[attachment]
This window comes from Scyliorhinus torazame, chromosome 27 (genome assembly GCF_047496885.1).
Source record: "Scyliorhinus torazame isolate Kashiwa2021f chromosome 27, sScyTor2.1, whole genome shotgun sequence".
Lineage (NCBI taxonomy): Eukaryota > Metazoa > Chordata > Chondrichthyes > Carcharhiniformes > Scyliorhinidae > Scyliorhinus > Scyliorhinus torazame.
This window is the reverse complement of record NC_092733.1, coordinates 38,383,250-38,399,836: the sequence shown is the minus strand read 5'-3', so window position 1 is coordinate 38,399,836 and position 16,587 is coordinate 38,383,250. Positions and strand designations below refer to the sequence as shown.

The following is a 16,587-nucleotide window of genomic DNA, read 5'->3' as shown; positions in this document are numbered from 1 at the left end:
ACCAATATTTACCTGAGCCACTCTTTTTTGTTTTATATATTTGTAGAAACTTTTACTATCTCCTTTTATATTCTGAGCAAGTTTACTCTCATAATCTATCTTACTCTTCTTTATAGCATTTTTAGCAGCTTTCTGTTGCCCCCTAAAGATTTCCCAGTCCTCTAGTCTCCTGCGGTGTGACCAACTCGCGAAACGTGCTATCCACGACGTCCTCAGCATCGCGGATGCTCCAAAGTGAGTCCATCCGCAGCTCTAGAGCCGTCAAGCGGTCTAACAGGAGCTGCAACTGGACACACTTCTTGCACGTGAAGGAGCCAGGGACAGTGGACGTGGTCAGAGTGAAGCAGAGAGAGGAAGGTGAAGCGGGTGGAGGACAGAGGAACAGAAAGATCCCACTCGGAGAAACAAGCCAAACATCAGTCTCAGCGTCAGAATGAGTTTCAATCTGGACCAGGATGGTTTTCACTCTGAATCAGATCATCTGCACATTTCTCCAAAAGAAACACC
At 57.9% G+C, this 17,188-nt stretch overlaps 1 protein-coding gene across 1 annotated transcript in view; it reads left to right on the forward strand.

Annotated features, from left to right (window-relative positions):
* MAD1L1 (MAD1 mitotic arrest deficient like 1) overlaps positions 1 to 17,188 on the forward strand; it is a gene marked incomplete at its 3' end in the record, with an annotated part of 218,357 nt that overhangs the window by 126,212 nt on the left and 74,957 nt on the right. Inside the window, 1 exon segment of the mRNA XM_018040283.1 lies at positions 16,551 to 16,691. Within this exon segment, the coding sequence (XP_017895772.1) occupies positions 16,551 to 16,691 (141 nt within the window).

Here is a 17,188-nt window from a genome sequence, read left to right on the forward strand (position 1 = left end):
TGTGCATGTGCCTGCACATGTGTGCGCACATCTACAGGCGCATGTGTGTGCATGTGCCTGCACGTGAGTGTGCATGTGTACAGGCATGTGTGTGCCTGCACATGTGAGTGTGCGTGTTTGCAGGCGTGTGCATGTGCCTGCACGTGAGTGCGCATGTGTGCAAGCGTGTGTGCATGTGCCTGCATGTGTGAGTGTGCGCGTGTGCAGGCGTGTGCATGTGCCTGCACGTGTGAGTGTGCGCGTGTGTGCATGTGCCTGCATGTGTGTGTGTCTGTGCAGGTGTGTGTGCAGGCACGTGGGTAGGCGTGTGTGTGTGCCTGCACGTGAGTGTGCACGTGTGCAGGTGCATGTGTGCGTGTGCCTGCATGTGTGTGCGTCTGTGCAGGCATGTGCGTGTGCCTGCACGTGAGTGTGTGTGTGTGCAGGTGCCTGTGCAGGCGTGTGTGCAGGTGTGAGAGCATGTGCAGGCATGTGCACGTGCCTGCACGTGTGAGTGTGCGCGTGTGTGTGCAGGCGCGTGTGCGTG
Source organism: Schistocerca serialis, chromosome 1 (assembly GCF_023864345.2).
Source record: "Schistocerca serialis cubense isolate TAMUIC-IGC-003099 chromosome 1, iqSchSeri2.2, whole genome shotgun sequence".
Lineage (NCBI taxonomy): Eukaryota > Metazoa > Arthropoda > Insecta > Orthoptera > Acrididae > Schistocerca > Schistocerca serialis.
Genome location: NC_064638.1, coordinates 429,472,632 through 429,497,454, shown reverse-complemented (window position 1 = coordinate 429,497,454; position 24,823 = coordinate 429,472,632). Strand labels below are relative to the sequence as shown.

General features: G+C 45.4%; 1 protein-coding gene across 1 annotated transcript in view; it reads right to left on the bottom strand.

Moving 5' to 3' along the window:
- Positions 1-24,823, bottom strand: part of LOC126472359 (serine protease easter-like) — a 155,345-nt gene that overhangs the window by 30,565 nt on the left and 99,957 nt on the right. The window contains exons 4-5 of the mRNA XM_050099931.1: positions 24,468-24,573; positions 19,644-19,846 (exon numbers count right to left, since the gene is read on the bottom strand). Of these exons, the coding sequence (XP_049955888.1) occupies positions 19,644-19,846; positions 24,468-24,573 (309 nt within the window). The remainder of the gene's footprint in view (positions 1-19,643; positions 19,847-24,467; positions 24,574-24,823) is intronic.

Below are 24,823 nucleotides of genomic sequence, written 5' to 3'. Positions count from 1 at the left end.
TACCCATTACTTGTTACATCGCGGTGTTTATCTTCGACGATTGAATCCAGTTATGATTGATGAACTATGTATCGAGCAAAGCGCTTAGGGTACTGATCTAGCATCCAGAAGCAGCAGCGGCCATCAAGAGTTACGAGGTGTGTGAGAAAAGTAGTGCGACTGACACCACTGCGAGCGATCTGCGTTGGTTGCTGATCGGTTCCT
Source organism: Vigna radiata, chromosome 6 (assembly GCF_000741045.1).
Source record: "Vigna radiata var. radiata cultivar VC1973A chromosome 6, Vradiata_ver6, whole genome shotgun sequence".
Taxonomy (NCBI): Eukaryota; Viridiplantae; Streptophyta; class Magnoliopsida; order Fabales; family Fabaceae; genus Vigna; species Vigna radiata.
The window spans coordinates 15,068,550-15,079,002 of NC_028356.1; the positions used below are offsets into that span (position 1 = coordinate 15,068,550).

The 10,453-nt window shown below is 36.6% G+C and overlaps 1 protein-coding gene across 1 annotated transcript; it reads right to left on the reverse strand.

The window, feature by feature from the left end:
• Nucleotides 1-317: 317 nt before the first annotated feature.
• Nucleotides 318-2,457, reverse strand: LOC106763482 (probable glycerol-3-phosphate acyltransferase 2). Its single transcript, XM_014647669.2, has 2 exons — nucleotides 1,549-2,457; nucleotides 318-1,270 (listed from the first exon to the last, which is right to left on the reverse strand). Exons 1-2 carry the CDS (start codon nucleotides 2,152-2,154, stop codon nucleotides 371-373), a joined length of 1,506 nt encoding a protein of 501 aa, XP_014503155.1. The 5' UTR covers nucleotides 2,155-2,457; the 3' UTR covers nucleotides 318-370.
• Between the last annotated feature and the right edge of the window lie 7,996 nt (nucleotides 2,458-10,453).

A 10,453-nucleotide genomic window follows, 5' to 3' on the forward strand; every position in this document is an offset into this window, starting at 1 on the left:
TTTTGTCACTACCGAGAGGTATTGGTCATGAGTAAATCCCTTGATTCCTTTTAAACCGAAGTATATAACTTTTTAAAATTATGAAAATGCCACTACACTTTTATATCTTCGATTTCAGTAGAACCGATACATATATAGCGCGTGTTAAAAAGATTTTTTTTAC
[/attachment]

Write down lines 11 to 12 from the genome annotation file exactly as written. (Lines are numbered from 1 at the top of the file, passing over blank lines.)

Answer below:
TGTGCATGTGCCTGCACATGTGTGCGCACATCTACAGGCGCATGTGTGTGCATGTGCCTGCACGTGAGTGTGCATGTGTACAGGCATGTGTGTGCCTGCACATGTGAGTGTGCGTGTTTGCAGGCGTGTGCATGTGCCTGCACGTGAGTGCGCATGTGTGCAAGCGTGTGTGCATGTGCCTGCATGTGTGAGTGTGCGCGTGTGCAGGCGTGTGCATGTGCCTGCACGTGTGAGTGTGCGCGTGTGTGCATGTGCCTGCATGTGTGTGTGTCTGTGCAGGTGTGTGTGCAGGCACGTGGGTAGGCGTGTGTGTGTGCCTGCACGTGAGTGTGCACGTGTGCAGGTGCATGTGTGCGTGTGCCTGCATGTGTGTGCGTCTGTGCAGGCATGTGCGTGTGCCTGCACGTGAGTGTGTGTGTGTGCAGGTGCCTGTGCAGGCGTGTGTGCAGGTGTGAGAGCATGTGCAGGCATGTGCACGTGCCTGCACGTGTGAGTGTGCGCGTGTGTGTGCAGGCGCGTGTGCGTG
Source organism: Schistocerca serialis, chromosome 1 (assembly GCF_023864345.2).